Wild Times: How many is enough?

It was an amazing feat of nature that unfolded right before my eyes. It was one of those scenes that you wish you had a video camera in your hands at the time. Let me give a little background on the star of the show before I relay what I witnessed.

I have a cat on my homestead. I will stress the fact that there is only one cat on the place. This is definitely not a house cat, but the temperament of the feline is such that it would adapt to and love the house lifestyle easily. This cat is strictly an outdoor cat. The cat was acquired with one purpose in mind, just as all of the other cats we have had on the place.

The cat, who happens to be named Venus, has one job on the farm and that is to keep the rodent population in check. I have a phobia of rodents and thus, I need this cat to keep me safe. I take this cat to the local vet clinic for checkups and vaccinations yearly.

I feed this cat twice daily the prescribed amount to keep her healthy. A cat does not need to be hungry to be an effective hunter of rodents. I give the cat attention so that she feels like she is part of the family. During the cold winter months, I have an enclosed cage that the cat can stay warm in and not have to brave the elements. I like my cat! My cat likes me! It is a very good working relationship. This cat is a hunting machine like I have never had on the place before. I have witnessed her skill set countless times, and I can confidently say that it is pretty rare to see a rodent on the place.

The only downfall to this scenario is that, along with rodents, the cat also is a very efficient hunter of birds. I love my birds! Not too long ago I came around the corner of the house and there sitting about 10 feet away from one of the bird feeders was the cat. She was sitting motionless staring up into a bush that is near the feeder.

Sitting on a branch was a goldfinch. The bird was watching the cat, and the cat was watching the bird. I was watching both of them. The bird was about six feet off of the ground. The cat was about seven to eight feet from the bush. The bird flew off of the branch parallel to the ground. In a blink of an eye, the cat leapt from the ground and caught that goldfinch right out of midair and landed on her feet with the bird in her mouth. I almost fell over backwards. On one hand, I was not happy that she had just killed a songbird, but I had to marvel at the athletic display I had just witnessed. I was impressed!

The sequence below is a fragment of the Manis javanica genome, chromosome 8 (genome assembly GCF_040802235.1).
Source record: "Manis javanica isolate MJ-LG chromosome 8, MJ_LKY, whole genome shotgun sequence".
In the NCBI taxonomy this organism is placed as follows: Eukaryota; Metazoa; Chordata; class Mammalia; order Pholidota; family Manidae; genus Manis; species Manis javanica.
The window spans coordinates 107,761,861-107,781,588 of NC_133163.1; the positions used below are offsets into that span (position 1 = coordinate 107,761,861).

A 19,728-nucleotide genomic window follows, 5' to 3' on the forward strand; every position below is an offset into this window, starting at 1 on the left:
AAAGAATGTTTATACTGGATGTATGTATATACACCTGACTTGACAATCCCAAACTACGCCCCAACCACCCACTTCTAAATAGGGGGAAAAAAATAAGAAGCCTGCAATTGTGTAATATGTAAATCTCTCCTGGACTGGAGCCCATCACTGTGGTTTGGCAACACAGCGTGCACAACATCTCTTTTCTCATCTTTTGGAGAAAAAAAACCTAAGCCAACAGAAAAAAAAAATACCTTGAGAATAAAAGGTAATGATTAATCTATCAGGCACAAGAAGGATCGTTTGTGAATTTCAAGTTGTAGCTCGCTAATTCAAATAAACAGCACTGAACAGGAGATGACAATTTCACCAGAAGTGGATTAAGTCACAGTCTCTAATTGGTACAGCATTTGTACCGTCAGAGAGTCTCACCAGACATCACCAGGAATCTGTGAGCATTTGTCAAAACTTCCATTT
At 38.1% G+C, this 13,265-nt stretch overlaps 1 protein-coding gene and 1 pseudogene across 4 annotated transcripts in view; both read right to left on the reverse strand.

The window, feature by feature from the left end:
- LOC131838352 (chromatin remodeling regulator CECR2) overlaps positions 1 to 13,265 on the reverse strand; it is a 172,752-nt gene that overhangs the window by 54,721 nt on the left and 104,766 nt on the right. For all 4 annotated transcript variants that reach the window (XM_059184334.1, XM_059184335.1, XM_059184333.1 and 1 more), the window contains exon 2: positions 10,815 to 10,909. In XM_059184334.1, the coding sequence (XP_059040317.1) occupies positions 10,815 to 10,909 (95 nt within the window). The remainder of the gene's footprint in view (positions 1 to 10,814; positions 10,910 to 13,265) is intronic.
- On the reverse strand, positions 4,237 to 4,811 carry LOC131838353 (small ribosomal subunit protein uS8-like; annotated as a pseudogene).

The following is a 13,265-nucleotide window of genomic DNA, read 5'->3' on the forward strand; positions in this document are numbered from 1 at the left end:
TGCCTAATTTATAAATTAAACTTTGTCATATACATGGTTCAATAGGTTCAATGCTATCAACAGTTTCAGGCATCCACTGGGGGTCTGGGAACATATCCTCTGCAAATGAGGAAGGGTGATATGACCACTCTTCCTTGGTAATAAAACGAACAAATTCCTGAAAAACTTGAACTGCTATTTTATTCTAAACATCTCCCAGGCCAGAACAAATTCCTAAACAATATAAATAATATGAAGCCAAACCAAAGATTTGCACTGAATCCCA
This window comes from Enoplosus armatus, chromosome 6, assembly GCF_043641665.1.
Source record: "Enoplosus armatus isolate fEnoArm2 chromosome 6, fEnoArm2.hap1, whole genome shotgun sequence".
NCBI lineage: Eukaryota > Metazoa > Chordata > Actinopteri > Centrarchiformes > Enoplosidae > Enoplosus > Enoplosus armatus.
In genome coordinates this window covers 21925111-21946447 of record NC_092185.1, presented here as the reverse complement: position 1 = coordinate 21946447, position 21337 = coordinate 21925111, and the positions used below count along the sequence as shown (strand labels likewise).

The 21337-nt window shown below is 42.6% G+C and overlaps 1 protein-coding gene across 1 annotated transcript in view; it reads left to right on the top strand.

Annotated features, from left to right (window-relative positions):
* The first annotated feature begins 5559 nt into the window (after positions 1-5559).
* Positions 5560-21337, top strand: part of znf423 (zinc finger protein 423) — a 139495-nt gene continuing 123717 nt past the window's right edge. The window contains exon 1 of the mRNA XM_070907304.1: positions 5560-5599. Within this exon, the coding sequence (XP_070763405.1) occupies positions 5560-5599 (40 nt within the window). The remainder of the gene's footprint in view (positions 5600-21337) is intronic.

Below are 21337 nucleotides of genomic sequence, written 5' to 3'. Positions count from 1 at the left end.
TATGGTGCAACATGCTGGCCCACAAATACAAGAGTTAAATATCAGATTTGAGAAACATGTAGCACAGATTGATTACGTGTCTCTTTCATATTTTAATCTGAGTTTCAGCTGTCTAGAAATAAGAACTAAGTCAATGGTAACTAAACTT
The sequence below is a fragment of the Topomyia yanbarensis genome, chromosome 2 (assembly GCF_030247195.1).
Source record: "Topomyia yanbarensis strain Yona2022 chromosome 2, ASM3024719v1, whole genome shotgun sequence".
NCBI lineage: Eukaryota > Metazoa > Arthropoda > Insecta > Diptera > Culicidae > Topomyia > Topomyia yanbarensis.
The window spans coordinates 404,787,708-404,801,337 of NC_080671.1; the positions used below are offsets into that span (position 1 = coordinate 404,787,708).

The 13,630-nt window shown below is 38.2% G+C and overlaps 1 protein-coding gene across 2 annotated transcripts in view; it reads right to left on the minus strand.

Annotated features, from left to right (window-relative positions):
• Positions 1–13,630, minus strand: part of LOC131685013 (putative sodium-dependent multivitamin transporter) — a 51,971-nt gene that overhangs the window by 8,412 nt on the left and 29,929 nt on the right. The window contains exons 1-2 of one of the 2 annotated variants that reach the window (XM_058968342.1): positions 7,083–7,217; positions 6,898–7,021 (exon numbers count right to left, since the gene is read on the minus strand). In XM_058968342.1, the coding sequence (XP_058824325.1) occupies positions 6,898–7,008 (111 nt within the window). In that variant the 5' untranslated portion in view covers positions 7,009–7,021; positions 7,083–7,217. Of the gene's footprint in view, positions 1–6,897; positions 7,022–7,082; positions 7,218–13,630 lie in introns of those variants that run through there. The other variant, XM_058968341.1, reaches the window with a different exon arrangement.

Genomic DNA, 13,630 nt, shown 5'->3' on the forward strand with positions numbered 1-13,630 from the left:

I have read several articles on the devastation that cats wreak on bird populations. One of the articles stated that a normal cat will catch 45 to 50 birds a year. Now how they came to this conclusion, I have no idea but based on what I see my cat drag up and the remaining feathers that I discover every now and then I would say that this estimation is probably pretty close for my cat. I don’t help the situation by having bird feeders all over the place that bring the birds right into the cat’s living room.

It is a trade-off that I have to put up with if I don’t want the rodents to take over the farm. I don’t want to lose my birds and I need my rodents controlled, but I know that I don’t need more than one cat to handle my situation. Since I know how much havoc one hunting cat can create with the wildlife out here, I am content with and I know that one cat handle the situation.

You don’t need a dozen cats running wild on the farm to keep the farm safe and secure. If you have a herd of cats running wild on your ranch, you will undoubtedly do great damage to the bird population.

Cats are very efficient predators and from watching my leopard descendant in action I can say that one cat is enough! Find that right cat and have it spayed or neutered, and then get out of its way and let it do the job for you.

Tim Kellenberger61 Posts

Tim Kellenberger serves as Owner, Publisher and Editor-in-Chief for The Sabetha Herald since 2004. He specializes in sports reporting and column writing, as well as sports photography. Tim is a Grace University graduate with a dual degree in agricultural economics and human resource management. He lives in rural Sabetha with his wife and has four grown children and two grandchildren.

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